Still, I was wary. Did I want to put my trust in iCloud enough to give my Mac free rein to silently delete files from my hard drive? (And what would happen if I was on an airplane without Internet when I discover that an image I wanted to use in a presentation was deleted from my hard drive and is therefore inaccessible?) According to Apple, this feature works by identifying “older content” and removing it. It’s important to note, this feature only works with files that are being synced with iCloud Drive. The file still exists in iCloud after the local copy has been removed, and still appears in the Finder as a sort of ghost file, complete with a download icon you can click to download it again.
Now, I may not be the perfect user for this feature, but I wanted to give it to try. And I definitely saw it in action, but I can’t call it a success. It was, in fact, the single most frustrating moment I spent with macOS Sierra.
Here’s what happened: I was editing a podcast in Apple’s Logic Pro X, and my project was stored on the Desktop. All of a sudden, the voice of one of my podcast panelists simply vanished from the mix. I quit and re-launched Logic, only to be told that the file in question was missing. Sure enough, a visit to Finder revealed that Sierra had “optimized” my storage and removed that file from my local drive. I’ll grant you, the file was a couple of weeks old, and very large as most audio files are. But I was also actively using it within a Logic project. Apparently that didn’t count for anything?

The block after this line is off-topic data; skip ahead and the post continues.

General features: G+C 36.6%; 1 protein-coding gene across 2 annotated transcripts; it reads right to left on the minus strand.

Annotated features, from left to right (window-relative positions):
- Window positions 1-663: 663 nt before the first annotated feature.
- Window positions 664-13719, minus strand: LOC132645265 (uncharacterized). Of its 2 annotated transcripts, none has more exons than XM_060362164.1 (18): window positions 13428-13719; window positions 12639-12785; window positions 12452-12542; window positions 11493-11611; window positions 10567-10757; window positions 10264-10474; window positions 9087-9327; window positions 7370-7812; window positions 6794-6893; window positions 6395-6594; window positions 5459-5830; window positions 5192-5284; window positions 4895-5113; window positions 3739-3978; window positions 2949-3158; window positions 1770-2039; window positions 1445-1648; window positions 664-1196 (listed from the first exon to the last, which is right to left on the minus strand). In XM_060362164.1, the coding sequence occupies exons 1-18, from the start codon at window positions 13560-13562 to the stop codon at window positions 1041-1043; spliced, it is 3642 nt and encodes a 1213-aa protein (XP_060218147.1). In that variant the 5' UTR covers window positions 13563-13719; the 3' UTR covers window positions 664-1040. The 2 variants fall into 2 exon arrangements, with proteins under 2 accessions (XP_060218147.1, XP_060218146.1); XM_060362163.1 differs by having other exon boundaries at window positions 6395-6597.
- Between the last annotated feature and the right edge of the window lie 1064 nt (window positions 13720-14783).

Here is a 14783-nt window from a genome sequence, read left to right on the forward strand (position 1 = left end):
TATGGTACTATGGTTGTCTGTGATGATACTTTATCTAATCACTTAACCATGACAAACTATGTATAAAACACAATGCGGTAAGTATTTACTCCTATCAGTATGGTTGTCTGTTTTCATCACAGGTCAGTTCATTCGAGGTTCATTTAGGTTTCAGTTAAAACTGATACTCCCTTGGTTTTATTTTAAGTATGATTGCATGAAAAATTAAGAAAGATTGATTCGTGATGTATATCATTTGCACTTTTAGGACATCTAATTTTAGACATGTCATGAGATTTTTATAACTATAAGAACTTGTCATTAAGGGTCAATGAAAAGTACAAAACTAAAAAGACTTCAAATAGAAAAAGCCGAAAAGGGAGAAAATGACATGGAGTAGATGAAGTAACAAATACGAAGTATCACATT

So that’s bad. That’s enough for me to turn off that feature and never use it again—or at the very least, never keep my project files on the Desktop or in the Documents folder.
To add insult to injury, at the time my files were deleted, my hard drive had approximately 80GB of free space. Why were the files deleted? I have no idea, but I suspect a bug in how Sierra was viewing the stock internal SSD of my iMac, because it’s also warned me that it didn’t have enough space to back up a 64GB iPhone with more than 100GB free, and gave me a “you’re about to run out of disk space” warning with 60GB free. So not only did Sierra remove files that I was using, it did so without any necessity.